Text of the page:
Interview with Artist Justine Hill

Justine Hill at Galerie Protégé
Artist Justine Hill at Galerie Protégé

AF: When did your interest within the arts begin?

JH: I was raised making things. My mother was an art teacher and believed strongly that most basic life necessities could be learned through the process of creating—motor skills, problem solving skills, improv, patience, self-critique and failure. So I grew up in a world of crafts—painted sneakers, candles in seashells, potato stamped wrapping paper, it was a family of “do-it-yourself.” My parents’ child raising philosophy was also that weekends were intended for educational excursions. Every Saturday growing up we packed up and drove to places such as the Isabella Stewart Gardner Museum, the House of Seven Gables in Salem, and the Union Church of Pocantico Hills to view the windows of Marc Chagall. So I established an appreciation for the arts and their history very early.

AF: How did you end up in New York?

JH: Despite being raised in Massachusetts, New York was always the intended destination. Having such an art centric childhood it seemed natural to aspire to live in New York. I stayed in Mass for my undergrad, for which I went to Holy Cross and then to Philly, to the University of Pennsylvania for my MFA. Afterwards I finally felt ready for the move. I’ve been in New York two and a half years now and don’t intend on leaving any time soon.

Minion of the Moon, acrylics & pastels on canvas by Justine Hill
Minion of the Moon, acrylics & pastels on canvas by Justine Hill

AF: Your fist solo show in New York opens this Thursday called Boxed in Plastics at Galerie Protégé. You must be very excited. What is the inspiration and idea behind this exhibition? 

JH: I am very excited…also feeling slightly vulnerable. I always get nervous before shows but in the past there have been other artists to help calm my nerves and give the work an additional dialogue. However, for the first time the public will view my work, just my work, alone in a gallery, uninhibited by other narratives.

The concept of inspiration is always a difficult one to answer; not because the work has no origin, but because the inspiration has been developing for years and is not isolated to the paintings in this show. My short background spiel is that I started as a “landscape painter” which quickly evolved into an abstract interpretation of space. This idea continued through different iterations exploring information as pattern, micro and macro studies, even to computer animated sketches. Then I landed on the idea to use more “abstract” painting language to match the “abstract” notions of space. This seemed logical enough but it was a challenge to commit to as a painter given its weighted history–especially considering our image obsessed society. The removal of direct references works as a way to explore broader ideas of unoccupied space; allowing the work to deny the established classification of landscape, portrait, and still-life.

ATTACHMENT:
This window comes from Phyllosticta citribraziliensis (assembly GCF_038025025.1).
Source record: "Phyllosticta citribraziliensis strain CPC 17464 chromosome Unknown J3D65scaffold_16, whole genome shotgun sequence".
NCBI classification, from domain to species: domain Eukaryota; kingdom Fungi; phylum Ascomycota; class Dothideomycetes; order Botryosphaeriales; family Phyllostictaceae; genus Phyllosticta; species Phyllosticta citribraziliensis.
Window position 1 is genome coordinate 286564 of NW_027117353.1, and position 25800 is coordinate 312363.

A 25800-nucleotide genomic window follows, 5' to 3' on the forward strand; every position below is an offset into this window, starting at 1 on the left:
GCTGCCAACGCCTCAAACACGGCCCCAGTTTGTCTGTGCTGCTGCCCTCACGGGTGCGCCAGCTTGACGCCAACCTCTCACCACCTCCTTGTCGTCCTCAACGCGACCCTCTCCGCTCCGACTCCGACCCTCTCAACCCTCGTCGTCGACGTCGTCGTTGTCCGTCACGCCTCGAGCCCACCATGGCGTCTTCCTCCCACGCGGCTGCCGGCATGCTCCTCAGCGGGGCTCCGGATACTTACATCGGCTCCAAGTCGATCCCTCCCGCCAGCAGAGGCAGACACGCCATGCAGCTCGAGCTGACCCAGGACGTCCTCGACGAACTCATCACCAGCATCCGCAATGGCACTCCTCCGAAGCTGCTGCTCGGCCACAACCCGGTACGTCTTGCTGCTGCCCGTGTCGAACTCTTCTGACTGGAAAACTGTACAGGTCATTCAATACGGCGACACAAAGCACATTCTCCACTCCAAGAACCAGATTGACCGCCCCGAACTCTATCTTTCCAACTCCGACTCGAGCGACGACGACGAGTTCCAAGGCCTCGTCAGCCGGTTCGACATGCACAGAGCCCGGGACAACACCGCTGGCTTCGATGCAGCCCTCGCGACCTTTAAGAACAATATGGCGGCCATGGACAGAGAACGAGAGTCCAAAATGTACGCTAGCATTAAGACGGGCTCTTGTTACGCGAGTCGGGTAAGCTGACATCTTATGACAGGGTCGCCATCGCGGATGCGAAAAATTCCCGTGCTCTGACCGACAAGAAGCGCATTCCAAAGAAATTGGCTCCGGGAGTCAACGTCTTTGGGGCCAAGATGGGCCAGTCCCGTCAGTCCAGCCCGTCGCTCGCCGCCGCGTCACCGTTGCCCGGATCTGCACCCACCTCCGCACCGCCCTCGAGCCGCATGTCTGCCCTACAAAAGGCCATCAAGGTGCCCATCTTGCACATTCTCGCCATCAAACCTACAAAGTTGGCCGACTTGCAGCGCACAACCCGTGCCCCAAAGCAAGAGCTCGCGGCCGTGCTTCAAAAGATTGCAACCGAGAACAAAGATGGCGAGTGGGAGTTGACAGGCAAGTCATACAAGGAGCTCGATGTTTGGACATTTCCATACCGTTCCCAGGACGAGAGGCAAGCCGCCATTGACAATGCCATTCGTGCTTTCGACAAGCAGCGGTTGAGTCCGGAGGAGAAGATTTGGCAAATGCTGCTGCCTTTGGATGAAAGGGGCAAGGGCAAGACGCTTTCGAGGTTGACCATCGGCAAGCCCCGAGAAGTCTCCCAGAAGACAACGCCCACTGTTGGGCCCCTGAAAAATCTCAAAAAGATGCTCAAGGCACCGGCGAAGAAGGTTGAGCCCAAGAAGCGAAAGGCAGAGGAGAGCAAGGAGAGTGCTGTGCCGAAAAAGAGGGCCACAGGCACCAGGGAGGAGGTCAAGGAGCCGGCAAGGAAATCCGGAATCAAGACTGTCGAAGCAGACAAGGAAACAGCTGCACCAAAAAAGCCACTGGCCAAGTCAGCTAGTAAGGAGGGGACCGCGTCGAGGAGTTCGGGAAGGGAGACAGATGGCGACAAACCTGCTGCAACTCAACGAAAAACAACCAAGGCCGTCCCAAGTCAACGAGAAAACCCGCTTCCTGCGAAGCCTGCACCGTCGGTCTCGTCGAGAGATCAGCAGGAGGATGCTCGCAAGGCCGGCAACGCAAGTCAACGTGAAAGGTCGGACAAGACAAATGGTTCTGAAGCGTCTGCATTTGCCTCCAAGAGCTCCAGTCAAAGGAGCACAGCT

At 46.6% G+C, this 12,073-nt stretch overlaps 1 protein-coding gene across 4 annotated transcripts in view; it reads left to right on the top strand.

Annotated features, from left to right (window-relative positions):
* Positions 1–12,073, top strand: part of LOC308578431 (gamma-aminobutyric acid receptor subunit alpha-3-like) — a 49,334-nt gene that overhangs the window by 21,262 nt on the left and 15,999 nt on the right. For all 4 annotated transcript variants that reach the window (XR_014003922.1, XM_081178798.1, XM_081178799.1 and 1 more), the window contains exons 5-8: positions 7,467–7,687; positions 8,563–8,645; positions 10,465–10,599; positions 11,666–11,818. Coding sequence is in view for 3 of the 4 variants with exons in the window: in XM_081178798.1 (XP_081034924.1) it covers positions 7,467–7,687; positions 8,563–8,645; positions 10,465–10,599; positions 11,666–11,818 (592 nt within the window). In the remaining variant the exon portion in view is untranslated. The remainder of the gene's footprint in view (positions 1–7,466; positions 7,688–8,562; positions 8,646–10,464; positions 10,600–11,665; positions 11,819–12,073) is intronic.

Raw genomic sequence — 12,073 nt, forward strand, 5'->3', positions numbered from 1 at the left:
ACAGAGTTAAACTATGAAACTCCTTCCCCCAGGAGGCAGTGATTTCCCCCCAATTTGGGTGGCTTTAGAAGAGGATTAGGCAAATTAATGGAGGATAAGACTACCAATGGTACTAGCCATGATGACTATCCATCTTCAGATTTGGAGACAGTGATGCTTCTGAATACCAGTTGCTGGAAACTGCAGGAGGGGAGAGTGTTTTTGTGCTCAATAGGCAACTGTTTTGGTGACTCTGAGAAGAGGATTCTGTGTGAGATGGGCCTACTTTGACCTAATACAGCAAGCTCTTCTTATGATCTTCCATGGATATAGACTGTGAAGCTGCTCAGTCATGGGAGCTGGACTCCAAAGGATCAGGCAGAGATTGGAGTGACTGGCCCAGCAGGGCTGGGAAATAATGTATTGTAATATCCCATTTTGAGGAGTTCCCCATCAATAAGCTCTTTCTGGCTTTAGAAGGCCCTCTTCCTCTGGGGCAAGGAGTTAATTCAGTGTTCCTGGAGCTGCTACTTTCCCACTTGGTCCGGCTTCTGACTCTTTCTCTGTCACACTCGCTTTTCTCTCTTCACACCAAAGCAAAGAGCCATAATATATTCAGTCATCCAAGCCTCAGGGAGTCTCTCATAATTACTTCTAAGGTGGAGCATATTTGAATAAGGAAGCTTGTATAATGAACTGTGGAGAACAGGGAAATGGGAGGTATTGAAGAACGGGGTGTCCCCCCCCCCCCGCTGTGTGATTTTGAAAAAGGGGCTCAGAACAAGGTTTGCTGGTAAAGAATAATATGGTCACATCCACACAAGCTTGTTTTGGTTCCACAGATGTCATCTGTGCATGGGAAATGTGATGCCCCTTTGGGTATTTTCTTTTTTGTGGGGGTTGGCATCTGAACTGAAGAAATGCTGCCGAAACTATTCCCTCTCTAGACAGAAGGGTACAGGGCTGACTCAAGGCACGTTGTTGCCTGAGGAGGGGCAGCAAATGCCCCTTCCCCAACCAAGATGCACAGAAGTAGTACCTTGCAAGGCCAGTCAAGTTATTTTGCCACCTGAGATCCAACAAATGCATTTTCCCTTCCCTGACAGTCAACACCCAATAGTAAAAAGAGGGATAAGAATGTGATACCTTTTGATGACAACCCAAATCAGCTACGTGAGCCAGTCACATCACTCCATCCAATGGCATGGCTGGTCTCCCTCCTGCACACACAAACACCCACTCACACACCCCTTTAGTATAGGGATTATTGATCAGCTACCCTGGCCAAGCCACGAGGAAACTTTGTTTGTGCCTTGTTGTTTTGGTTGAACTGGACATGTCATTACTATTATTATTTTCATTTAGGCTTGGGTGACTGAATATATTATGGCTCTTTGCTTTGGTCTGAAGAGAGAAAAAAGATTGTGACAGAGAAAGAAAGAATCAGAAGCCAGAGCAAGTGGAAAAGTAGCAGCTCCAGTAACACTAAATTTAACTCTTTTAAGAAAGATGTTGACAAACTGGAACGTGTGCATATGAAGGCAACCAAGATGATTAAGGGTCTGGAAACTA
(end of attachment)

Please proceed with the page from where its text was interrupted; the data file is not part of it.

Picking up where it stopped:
But to more directly answer your question, Boxed in Plastics originated from a painting I showed this past November. The original Boxed in Plastics was a more static space, defined through collage-esque shapes, confined to “one” form–unable to chameleon. Building on that original painting, much of the work in this show suffers from a heightened definition of location and object. They are tighter framed by solid shapes and not fluid lines. This idea certainly evolved throughout the process of working on the paintings and some paintings express it more obviously than others, many divert from it entirely. OTC (a painting in the show), for example, is more of a conversation pushing against the idea of confinement and rejecting singular orientation. Ironically most of the paintings in this show detour from the “abstract notion of space” I am so desperately trying to understand, and yet they provide a pivotal piece of information to jump forward.

Justine Hill at Galerie Protégé
Justine Hill at Galerie Protégé

AF: What do you want the viewer to walk away with after seeing your work?